Posted by: ettu on Thursday, 7 August 2008 at 12:29pm BST

The “substance” of Robroy, seems to me to be the “disaster area” Father Ron Smith talks about, the one that was 1998 and its aftermath… +Carey followed “his own understanding of the demands of the Gospel,” with fatal effect. The AC is still not free from it. As of yet, it remains to be seen if the Indaba thing will prove the beginning of the end of Gaffecon ambition or the end of the beginning of a new thing…

Posted by: Göran Koch-Swahne on Thursday, 7 August 2008 at 1:24pm BST

"You cannot have integrity by lying about your true position and defending something you do not believe in."

Merseymike, this looks suspiciously like you are equating integrity with not being satisfied till you get your own way.

And robroy:

"Homosexuality is incompatible with scripture"

I note not "non-celebate homosexuality" nor "homosexual sex" but "homosexuality". This is what you really think, all that nonsense about "hate the sin, love the sinner" is just that, nonsense. So, regardless of what I DO, it's what I AM that is repugnant to God, or at least to you. This, of course, is why Jeffrey John wasn't acceptable to people of your ilk either. It's also why 5 years in jail is a good compromise. You STILL haven't said, BTW, what you consider an appropriate punishment for being gay. It's nice that you have finally come clean and can now leave behind all that nonsense about loving me but not what I do. I knew it wasn't true anyway, but it's nice to have the proof right from your own mouth, or rather keyboard. But, continuing with the idea of "compatible with Scripture", given that so much of what GAFCON et al say about anyone who doesn't agree with them is untrue, given the vehemence of their anti-gay rhetoric, given their espousal of non-scientific propaganda as "proof" of their position that we are disordered, I wonder why you are not more forthcoming in denouncing these kinds of behavious as "incompatible with Scripture." You surely don't think that lies, hatred, insult, and reviling are "compatible with Scripture", so why the reticence?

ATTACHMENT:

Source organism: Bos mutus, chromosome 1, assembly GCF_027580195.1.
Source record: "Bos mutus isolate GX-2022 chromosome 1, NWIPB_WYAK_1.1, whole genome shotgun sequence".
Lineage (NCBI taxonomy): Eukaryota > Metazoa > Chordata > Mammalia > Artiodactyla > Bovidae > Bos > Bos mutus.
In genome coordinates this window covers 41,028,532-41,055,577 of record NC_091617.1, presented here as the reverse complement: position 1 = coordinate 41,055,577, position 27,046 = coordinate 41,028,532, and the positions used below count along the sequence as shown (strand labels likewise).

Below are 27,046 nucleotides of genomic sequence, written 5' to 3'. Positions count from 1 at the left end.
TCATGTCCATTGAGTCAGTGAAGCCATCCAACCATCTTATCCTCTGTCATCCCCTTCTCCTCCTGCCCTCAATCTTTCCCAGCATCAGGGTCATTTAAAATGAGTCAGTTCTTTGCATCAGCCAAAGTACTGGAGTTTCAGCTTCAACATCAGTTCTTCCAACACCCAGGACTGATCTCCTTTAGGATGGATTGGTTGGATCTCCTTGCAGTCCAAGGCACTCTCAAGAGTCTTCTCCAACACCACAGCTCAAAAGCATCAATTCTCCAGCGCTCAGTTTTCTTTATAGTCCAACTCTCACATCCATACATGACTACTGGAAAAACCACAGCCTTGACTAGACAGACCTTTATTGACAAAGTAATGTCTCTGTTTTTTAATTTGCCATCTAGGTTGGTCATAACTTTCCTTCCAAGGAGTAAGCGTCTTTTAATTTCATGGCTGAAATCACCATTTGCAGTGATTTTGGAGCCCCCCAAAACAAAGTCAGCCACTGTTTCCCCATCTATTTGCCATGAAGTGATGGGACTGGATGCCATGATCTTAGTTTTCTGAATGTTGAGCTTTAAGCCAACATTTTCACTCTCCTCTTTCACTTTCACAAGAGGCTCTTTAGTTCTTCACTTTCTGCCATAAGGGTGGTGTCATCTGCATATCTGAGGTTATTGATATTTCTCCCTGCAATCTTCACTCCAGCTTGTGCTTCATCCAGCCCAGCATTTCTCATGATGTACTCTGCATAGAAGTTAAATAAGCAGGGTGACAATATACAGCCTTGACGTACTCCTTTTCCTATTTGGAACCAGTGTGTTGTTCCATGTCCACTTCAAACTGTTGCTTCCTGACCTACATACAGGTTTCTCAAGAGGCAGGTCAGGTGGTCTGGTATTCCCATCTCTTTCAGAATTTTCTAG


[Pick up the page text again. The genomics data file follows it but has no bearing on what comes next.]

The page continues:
Posted by: Ford Elms on Thursday, 7 August 2008 at 2:44pm BST

I wonder what other bits Chris Sugden has in his draw?

As many have guessed this is his planted story - and you have to admit it worked!